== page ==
In a message dated 2001-05-31 6:55:16 Pacific Daylight Time,
>> So far the recomendations are, that "Asian Text Fonts" can be called:
>> -Han Fonts or Hanzi Fonts
> As already pointed out, this is not adqueate to cover Korean
> and Japanese because other scripts are also used for them.
For heaven's sake, we've been through this already. We all know that certain
languages used in eastern Asia require more than one script. Nobody is
trying to simplify or belittle anyone else's language.
We're just trying, for whatever reason, to come up with terms to refer to
scripts that are:
* reasonably accurate
* short enough to serve as dialog box labels
* not too arcane for the intended audience
For the Han characters, I have found in the past that people whose native
language does not use these characters usually refer to them as "Chinese."
Obviously (to us anyway), calling them "Chinese characters" is not adequate,
so we search for alternatives.
The term "Han" may be considered biased toward the Chinese usage, and is
generally unknown to non-expert Occidentals.
Calling them "CJK" is more accurate, but does have some drawbacks:
(1) For non-experts -- and one of the successes of Unicode is that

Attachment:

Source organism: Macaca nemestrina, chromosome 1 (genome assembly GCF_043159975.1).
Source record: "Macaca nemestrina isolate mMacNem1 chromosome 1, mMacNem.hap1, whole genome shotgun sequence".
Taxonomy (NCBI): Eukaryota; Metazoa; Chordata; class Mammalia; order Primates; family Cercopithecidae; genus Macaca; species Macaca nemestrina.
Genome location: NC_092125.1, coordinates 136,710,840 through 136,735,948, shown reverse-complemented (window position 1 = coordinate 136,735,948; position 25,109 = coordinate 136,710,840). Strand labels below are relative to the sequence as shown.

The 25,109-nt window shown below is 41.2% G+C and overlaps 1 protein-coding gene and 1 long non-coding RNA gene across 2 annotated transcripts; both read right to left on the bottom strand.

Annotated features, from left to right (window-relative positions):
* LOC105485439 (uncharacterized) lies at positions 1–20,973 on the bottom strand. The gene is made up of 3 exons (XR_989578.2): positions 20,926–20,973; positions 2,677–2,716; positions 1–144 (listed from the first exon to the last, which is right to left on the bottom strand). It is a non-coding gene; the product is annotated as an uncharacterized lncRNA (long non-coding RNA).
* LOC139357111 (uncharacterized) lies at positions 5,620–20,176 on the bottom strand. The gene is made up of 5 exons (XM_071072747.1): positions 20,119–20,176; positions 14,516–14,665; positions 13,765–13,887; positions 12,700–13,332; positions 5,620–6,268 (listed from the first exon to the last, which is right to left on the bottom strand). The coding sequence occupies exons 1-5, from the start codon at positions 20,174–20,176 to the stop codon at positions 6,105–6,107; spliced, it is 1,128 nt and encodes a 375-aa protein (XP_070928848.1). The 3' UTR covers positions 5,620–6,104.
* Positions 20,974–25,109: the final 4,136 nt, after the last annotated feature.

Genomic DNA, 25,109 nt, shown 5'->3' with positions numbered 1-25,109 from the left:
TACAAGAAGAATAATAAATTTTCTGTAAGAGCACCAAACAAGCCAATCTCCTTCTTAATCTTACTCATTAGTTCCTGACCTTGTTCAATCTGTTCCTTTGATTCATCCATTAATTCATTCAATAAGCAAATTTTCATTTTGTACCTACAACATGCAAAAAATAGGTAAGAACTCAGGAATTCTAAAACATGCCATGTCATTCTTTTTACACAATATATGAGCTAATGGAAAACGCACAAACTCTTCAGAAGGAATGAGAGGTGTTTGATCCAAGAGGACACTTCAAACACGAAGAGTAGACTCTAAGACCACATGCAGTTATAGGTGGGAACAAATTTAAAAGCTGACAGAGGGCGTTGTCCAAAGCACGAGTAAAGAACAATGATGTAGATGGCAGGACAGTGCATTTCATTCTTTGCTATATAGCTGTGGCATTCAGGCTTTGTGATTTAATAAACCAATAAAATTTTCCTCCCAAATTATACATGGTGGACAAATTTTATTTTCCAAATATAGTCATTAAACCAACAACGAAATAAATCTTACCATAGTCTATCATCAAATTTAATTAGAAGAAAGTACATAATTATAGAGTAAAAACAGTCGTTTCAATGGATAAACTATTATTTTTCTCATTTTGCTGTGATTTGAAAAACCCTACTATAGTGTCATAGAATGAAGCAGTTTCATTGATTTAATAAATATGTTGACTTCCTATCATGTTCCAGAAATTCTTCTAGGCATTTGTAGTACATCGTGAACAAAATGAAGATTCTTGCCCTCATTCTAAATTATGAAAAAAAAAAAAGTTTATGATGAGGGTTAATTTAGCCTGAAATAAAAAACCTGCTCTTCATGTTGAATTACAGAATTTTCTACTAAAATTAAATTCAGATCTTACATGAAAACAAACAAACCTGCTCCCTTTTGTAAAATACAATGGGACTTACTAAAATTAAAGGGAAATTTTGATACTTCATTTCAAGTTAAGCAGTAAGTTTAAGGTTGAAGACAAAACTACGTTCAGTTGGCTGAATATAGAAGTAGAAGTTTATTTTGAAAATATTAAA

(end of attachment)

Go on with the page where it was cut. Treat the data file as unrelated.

non-experts now have access to a wide variety of scripts -- you have to
explain the term, and it comes across as just another TLA.
(2) As has been stated many times, "CJK" for Han characters can be
misleading because they are not sufficient to write Japanese and Korean.
(For that matter, I *never* see Korean written with hanja, but let's not go
(3) Inevitably someone will suggest "CJKV" because they were *formerly* used
to write Vietnamese, but to me this is massively confusing since they are not
used at all in *modern* Vietnamese and the historical aspect is quite
irrelevant to the present discussion.
Liwal's original complaint was that "Asian" was inadequate, which I certainly
can't argue with.
I liked Peter Constable's term "East Asian," but as many have pointed out, it
all depends on where your "east" and "west" are situated; and even if we can
agree what "East Asia" means, not all languages in that area use Han
Perhaps Jungshik's breakdown of Asia into regions is a good starting point,
and his suggestion of "East Asian fonts" or "East Asian scripts" (note the
plural) may be among the best for meeting our stated goals. But Edward
Cherlin is right, there is no such thing as "the correct names" for anything,
and in this case even more than usual, if we expect a perfect solution we
will never be satisfied with an excellent one.
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